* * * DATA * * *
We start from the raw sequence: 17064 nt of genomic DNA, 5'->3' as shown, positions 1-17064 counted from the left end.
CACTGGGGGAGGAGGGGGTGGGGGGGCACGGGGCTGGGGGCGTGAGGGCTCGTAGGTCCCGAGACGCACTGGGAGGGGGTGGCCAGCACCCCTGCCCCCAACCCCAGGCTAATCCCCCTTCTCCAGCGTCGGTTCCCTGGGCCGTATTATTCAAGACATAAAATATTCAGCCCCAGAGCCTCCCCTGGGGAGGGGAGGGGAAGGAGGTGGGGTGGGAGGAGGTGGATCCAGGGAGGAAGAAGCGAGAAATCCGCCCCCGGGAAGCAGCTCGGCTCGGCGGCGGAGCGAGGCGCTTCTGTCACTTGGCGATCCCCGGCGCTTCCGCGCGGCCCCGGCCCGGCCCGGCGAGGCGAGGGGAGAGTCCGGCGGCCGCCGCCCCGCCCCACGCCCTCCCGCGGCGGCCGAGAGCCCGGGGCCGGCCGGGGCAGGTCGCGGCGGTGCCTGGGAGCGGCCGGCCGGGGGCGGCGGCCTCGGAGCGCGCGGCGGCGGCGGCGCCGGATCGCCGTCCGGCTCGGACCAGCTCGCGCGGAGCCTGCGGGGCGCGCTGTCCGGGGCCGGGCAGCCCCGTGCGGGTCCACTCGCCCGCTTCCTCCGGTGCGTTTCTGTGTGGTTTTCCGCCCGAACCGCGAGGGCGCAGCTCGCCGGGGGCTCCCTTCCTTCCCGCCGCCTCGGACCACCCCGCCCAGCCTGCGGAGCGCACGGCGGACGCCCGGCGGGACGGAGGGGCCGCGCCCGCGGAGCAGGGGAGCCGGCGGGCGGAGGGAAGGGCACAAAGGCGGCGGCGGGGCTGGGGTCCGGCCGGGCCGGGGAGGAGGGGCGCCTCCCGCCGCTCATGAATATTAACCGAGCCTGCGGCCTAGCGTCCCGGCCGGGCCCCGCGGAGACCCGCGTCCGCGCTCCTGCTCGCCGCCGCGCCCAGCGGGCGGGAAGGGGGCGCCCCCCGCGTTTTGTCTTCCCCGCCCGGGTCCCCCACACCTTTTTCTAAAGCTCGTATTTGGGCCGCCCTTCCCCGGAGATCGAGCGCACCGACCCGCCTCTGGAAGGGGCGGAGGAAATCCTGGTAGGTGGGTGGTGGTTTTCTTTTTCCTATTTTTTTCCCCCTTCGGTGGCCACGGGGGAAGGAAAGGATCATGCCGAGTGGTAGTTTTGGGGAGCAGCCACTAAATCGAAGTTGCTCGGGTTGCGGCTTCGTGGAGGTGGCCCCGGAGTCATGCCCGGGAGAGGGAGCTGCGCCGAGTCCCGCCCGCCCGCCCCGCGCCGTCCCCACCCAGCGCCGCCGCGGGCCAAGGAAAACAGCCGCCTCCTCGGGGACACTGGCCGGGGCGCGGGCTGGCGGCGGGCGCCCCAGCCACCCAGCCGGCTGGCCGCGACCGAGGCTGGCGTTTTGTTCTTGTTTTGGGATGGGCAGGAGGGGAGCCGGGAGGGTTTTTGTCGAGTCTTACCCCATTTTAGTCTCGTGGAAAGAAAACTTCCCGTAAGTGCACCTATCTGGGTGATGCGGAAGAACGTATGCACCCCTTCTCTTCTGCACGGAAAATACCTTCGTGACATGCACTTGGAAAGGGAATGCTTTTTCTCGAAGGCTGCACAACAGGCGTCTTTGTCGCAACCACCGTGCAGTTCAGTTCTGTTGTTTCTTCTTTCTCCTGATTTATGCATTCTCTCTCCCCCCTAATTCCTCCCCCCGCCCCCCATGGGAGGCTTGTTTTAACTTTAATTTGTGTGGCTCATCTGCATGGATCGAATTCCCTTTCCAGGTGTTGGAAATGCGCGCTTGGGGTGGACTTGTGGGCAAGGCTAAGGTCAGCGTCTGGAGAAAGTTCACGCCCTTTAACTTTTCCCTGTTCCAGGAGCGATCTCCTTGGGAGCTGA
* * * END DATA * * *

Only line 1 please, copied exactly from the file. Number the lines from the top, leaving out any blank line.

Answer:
We start from the raw sequence: 17064 nt of genomic DNA, 5'->3' as shown, positions 1-17064 counted from the left end.